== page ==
He cites the USA’s opioid epidemic, which has belatedly attracted a great deal of political attention and media coverage to the toll of addiction. ‘People are starting to understand the scope of the problem. There’s more calls from different levels of the government to take action. People are investing in evidence-based solutions, and that’s what we need to happen in the gun violence space as well. We need recognition that this is a major problem on the scale of the opioid epidemic and requires a major investment of resources.’
One major difference between the opioid scourge and other drug plagues in the USA is that most of the people dying of overdoses are white, including ‘good’ kids from ‘good’ families such as those of politicians and lawyers and chiefs of police. Previously, as Barack Obama put it at a drug abuse summit in Atlanta: ‘The problem was identified as poor, minority, and as a consequence, the thinking was, it’s often a character flaw in those individuals who live in those communities, and it’s not our problem they’re just being locked up.’
Switch drugs for guns, and that sums up the gun lobby’s attitude to so-called ‘black on black crime’ – the people are the problem, not the high calibre semi-automatics in their hands.
The two year rise in homicide rates has been most pronounced in a handful of cities. In the first six months of 2017 alone, 149 people were shot dead in Baltimore. Five students from the same high school, Excel Academy, have been killed in a single year. In August, residents promoted a weekend-long ceasefire under the banner ‘Nobody kill anybody’, only for two more men to be gunned down before Sunday was over.
In collaboration with the Trace, a non-profit journalism project focusing on gun violence, Slate produced an interactive map of shootings in the United States. I was startled to discover that in the most recent period mapped, June 2015 to June 2016, four people were shot dead within a mile of where I live, in a safe, overpriced Brooklyn neighbourhood. On the south side of Chicago and East St Louis, the red markers indicate a fatal shooting every couple of blocks. Incidents in 2017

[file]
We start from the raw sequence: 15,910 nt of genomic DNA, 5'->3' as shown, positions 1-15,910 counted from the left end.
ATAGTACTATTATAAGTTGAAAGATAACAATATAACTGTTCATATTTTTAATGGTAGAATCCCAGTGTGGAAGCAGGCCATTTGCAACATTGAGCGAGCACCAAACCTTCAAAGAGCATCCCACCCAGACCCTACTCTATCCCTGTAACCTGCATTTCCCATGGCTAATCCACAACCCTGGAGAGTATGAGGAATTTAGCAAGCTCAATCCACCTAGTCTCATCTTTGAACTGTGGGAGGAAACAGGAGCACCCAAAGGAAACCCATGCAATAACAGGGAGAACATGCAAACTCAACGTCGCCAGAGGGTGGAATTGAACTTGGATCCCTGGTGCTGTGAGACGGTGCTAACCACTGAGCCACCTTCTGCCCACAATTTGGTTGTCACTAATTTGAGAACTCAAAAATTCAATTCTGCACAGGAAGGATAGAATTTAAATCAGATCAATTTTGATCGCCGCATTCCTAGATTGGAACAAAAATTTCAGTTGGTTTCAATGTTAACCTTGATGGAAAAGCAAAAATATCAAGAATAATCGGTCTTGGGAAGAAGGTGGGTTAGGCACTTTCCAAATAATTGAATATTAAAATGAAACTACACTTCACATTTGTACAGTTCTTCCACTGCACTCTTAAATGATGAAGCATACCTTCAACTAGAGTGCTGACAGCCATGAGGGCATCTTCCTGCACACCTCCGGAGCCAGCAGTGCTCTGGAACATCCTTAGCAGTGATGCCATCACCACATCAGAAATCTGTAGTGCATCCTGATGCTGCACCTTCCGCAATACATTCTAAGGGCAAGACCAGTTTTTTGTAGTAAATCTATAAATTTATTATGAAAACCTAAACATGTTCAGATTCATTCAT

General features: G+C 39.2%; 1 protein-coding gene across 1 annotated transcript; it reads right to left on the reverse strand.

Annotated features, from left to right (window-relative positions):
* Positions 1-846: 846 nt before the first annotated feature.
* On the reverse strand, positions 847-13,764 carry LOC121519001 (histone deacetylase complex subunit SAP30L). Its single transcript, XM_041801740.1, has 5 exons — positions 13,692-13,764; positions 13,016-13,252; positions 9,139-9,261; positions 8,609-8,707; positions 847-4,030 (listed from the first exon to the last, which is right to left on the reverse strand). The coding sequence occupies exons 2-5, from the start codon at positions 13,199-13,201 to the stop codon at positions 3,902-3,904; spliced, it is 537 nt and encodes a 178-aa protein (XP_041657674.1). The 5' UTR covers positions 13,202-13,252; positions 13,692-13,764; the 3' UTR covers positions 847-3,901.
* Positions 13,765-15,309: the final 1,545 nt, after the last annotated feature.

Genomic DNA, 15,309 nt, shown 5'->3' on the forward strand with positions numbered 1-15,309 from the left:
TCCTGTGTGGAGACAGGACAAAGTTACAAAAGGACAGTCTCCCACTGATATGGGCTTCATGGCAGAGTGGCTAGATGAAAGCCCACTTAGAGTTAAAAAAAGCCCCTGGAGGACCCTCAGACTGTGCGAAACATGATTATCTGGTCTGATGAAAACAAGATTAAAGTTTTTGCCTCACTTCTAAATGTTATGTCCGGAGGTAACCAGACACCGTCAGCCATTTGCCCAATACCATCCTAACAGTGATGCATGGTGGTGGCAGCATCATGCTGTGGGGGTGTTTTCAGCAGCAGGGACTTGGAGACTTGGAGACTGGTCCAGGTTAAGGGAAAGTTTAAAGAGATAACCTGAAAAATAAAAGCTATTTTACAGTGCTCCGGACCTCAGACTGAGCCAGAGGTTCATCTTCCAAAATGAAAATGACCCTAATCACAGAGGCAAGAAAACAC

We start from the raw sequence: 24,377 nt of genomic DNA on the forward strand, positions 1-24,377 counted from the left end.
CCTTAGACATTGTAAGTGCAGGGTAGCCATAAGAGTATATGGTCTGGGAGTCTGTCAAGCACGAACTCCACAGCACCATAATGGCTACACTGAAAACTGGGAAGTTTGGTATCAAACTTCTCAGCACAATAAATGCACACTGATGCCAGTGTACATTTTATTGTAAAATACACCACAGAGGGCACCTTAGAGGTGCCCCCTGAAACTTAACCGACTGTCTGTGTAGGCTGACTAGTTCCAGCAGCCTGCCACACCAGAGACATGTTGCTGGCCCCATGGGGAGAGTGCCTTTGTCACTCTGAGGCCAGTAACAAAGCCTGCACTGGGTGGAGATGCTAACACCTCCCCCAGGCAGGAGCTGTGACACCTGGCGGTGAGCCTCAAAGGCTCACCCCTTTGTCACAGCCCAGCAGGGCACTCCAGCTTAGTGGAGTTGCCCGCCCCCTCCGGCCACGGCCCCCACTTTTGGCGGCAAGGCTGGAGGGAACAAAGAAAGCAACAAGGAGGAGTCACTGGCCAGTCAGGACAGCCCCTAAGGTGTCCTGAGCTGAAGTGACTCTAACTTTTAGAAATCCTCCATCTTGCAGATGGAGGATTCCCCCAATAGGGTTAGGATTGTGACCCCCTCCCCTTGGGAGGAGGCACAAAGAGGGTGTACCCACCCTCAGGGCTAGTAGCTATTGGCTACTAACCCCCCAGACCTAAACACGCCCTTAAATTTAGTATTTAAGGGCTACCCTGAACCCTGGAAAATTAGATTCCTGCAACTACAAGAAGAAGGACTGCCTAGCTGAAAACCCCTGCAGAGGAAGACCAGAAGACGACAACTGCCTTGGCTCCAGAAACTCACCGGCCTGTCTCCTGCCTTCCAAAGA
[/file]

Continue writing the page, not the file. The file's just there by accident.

‘We have our most serious discussions about gun violence when you have a mass shooting that affects a suburban area, and it’s true that the majority of personal violence is concentrated in urban communities,’ says McLively. ‘We as a gun violence prevention movement need to do a better job of pointing out to people that even if you live in a safe, suburban community, it still affects you economically. The loss of human life is horrible, but also, we can’t afford it, and I think that argument appeals to people of different political persuasions.’
Last month, researchers at Johns Hopkins University released the results of a long term project examining the costs of gun violence. By analysing nine years worth of hospital admissions and the treatment provided to 704,000 people who arrived with gunshot wounds, they were able to calculate the bill for medical and inpatient services alone: roughly $2.8 billion per year.
The National Rifle Association donated $30 million to Donald Trump’s election campaign, plus a further $20 million to Republican Senate candidates, and in an online propaganda campaign is now positioning itself as ‘the counter-resistance’ to liberal elites seeking to undermine the president.
The NRA’s most devoted members remain a powerful activist bloc in favour of an expansive interpretation of Second Amendment rights, but they are in a minority, possibly within their own organisation and certainly among gun owners.
In a Pew survey published in June, 89% of gun owners favoured legislation preventing the mentally ill from buying firearms and 77% supported requiring background checks for private gun sales.
In short, the parameters of the debate are not fixed, no matter how remote the prospect of sensible gun control laws may appear after yet another mass shooting greeted with ‘thoughts and prayers’ and no meaningful change. Before the Newtown shooting, in December 2012, Democrats largely avoided talking about guns, and there is now a growing caucus within the party that sees restricting high-calibre magazines and assault rifles as a winning issue.
On Sunday morning, an hour before Devin Kelley opened fire in Sutherland Springs, 61-year-old Manuel Garcia waited for his wife, who had recently filed for divorce, outside St Alphonsus Church in Fresno, California. After mass, as she got into her car with her new boyfriend, he walked over and shot them dead, and later, when police arrived to arrest him, killed himself. He left four grieving children and a community in shock, but few people outside Fresno will ever hear of it. The Gun Violence Archive’s tracker ticks on.
Andrew Purcell is a freelance foreign correspondent based in New York. He has covered the last three US presidential elections, and writes about politics, criminal justice and culture for the Age, BBC radio, the Guardian and the Sunday Herald